If someone would have told me 26 years ago that life with autism would resemble comic relief at times, I would have never believed them. Let’s face it, the demands and rigors from day one are often overwhelming and anything but funny. Bouts of sensory overload, stims that lead to frustration, breakdowns in communication, or wants and needs all changing on a dime rarely present as humorous. Until one day, they do.
Such has been the case on numerous occasions that reminded me to lighten up and laugh. Many children go through phases and children on the spectrum are no exception. For a period of time, Jonathan was fascinated by baldness. Yes, you read correctly, bald heads. This made for very intense outings whenever I would spy a bald head in public. One day, while we were in Penzey’s and I was on a quest to find some spices, accompanied by husband and Jonathan, I turned and saw a 6’4” man with a bald head.
Too late― Jonathan made his move and ran up to the man from behind and proceeded to reach for his head. Mortified, I rushed over and just as I was apologizing and explaining in one breath, the man smiled and put his head down for Jonathan who was beyond thrilled to accept his invitation. Turns out his nephew had autism and he thought it was a hoot, as did several onlookers― one jokingly offered to shave his head!
I thought I had seen it all at that point and we continued to work with Jonathan regarding personal space and not touching stranger’s bald heads. He seemed to be understanding and the occurrences lessened dramatically. Then came Christmas Eve. We headed to mass and tried to get our usual spot in church. As expected, it was quite crowded and somehow we managed to find room in a pew for the five of us.
As we settled in, there right in front of us was a man with a bald head and to make matters worse, the recessed lighting shone directly on it like a ray from heaven! I looked at my husband and he looked at me with the “now what do we do?” look as we hoped for the best. Jonathan stared intently at the man’s head, and the look on his face was intense. He knew he wasn’t supposed to touch it, but there it was, just within reach.
Mass began and seemed to proceed in slow motion. Not only was tension building in Jonathan but me as well, waiting for the inevitable turn of events right in the middle of the service. The homily ended and the church was silent, but Jonathan had reached his limit. He loudly exclaimed: “Good haircut!”, which echoed throughout the church, but luckily refrained from touching the man’s head.
I tried my best not to respond, but I could feel the laughter starting to escape. I turned to look beside me and Jeff, Cassie and Sammi were all trying to control their giggles. We lost our composure, but Jonathan maintained his, and autism cracked a funny for sure. It is a Christmas we will never forget!
Another family favorite occurred while we were boating. This also took place at the same restaurant with the friends I mentioned in an earlier post. The restaurant was called the Nau-Ti-Gal. Leave it to autism to find the naughty and humor in that one! The backstory here is that another of Jonathan’s stims was a fascination with anything producing smoke or steam.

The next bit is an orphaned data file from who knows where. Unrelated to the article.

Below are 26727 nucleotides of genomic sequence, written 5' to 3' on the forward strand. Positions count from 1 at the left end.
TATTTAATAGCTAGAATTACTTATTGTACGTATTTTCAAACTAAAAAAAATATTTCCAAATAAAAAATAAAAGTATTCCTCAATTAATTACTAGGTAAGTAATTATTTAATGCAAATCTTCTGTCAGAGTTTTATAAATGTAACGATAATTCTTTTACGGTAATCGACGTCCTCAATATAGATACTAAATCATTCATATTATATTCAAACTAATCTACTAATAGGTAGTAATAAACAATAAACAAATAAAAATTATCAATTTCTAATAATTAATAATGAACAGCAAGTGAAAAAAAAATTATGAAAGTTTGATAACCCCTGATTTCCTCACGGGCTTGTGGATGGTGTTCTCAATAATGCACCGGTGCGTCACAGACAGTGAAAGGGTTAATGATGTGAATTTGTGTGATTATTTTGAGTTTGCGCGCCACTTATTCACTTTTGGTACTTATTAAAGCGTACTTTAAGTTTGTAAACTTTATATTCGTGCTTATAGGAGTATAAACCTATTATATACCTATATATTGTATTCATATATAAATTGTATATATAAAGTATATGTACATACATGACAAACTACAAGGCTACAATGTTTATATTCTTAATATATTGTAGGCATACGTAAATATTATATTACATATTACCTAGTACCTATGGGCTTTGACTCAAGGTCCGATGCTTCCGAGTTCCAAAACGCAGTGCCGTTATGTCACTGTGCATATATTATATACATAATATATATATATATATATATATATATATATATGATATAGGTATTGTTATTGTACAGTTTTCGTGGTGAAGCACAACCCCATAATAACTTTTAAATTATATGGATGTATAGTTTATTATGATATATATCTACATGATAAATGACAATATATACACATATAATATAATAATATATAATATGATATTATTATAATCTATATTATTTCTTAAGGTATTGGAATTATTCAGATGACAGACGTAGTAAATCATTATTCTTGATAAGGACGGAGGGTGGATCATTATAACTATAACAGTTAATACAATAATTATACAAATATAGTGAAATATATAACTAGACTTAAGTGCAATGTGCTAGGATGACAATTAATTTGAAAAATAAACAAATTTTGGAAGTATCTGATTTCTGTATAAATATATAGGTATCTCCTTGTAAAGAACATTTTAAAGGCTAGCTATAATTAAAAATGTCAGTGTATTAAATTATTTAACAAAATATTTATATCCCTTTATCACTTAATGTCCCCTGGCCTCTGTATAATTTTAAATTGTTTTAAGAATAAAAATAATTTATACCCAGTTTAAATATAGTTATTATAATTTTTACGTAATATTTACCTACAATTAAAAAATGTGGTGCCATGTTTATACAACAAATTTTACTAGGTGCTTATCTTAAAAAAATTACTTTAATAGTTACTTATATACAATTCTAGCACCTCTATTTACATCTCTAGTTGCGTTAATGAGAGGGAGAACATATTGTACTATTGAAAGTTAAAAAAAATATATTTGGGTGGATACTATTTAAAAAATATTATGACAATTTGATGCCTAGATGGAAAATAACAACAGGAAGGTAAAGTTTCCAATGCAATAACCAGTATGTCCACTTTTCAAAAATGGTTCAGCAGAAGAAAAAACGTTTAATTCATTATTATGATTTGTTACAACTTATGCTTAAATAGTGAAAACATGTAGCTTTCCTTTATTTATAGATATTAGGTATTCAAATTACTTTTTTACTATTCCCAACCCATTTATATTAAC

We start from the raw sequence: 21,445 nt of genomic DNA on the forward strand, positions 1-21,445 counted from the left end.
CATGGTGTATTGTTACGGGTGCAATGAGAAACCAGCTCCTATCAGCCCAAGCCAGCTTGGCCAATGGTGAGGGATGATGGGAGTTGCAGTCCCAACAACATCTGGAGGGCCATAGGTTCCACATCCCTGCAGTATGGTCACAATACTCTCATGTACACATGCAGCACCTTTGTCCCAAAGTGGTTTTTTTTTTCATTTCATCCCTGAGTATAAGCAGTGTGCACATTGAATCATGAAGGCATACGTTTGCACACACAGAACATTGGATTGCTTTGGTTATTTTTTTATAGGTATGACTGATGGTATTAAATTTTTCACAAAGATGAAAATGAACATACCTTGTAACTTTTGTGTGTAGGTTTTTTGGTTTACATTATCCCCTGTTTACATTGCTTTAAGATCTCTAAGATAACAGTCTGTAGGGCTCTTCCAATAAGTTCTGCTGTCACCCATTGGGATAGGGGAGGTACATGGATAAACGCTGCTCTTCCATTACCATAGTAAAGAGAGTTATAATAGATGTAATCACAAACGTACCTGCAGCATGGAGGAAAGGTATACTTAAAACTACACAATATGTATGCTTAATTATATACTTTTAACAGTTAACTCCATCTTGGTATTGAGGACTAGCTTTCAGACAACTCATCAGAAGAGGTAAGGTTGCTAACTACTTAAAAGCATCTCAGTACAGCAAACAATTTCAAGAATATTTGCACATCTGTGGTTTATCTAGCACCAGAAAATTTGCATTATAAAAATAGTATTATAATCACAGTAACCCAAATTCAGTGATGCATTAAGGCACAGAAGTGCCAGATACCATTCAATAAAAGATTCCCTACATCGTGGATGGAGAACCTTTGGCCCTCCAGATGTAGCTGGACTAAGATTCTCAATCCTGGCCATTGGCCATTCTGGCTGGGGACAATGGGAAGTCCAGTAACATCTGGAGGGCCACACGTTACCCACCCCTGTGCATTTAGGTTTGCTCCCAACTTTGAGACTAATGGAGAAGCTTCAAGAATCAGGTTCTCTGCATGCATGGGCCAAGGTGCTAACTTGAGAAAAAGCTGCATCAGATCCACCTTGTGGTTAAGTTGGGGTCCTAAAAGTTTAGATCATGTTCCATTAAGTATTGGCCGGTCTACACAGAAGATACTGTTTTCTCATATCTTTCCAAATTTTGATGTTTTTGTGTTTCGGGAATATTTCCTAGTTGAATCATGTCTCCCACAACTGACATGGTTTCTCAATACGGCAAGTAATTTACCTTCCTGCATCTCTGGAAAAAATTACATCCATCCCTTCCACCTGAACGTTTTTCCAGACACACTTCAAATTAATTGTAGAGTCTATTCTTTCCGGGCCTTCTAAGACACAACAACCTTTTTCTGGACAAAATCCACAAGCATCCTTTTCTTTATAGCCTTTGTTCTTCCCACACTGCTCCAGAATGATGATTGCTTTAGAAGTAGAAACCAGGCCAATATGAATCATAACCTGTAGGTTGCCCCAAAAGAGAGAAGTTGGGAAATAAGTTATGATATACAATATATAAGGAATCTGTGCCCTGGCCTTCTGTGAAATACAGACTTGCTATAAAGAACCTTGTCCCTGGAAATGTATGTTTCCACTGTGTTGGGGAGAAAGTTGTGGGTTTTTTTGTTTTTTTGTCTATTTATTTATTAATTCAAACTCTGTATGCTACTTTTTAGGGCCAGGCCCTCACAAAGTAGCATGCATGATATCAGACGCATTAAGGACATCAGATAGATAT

When I would make pasta and dump it into the strainer, Jonathan would run over and stand there, staring at the puffs of steam escaping from the colander. On car rides, factories with smoke stacks or steam would capture his attention. One Halloween he wore out the fog machine when my neighbor let Jonathan take the controls.
So, after a long day of boating, we tied up our boats to the dock and stopped for dinner. We had a great time and lots of fun, and then it was time to leave. My friend and I left with our girls and headed for the boats, while our husbands and sons stayed to pay the bill. Just as my friend and I reached our boats, I heard my husband yell, “Jonathan, no!”
I turned around in time to see Jonathan take off running on the porch that wrapped around the entire restaurant, with our husbands in hot pursuit. I was starting to make my way back when I spotted Jonathan running back, where he then abruptly stopped at a table right next to where we had been seated. My husband, right behind him, looked to be in conversation with the man sitting there. It was brief and our husbands, along with the boys headed toward us, doubled over laughing. Clearly we had missed something.
Turns out, the man sitting at the table had just lit a cigarette and yeah, guess what Jonathan saw and reached for, proceeded to put it to his lips for a puff, and when my husband yelled, took off with cigarette in hand. When they returned, Jonathan quickly set it back in the ashtray and a very confused man said to them, “I know I’ve had a few beers, but I had thought for sure I’d lit a cigarette!” They had a good laugh over the flight of the cigarette and it’s one that still gives us a chuckle.
While those are just a few of the humorous moments over the years, I continue to appreciate each and every one. They remind me not to take life with autism so seriously, because like life in general, there will be times of happiness and sorrow, challenges and triumphs. With some of the most memorable being the gift of laughter. Unpredictable but always welcome, especially those times when it was needed the most and least expected.
Who would have guessed autism has sense of humor and could make us laugh? Obviously, Jonathan!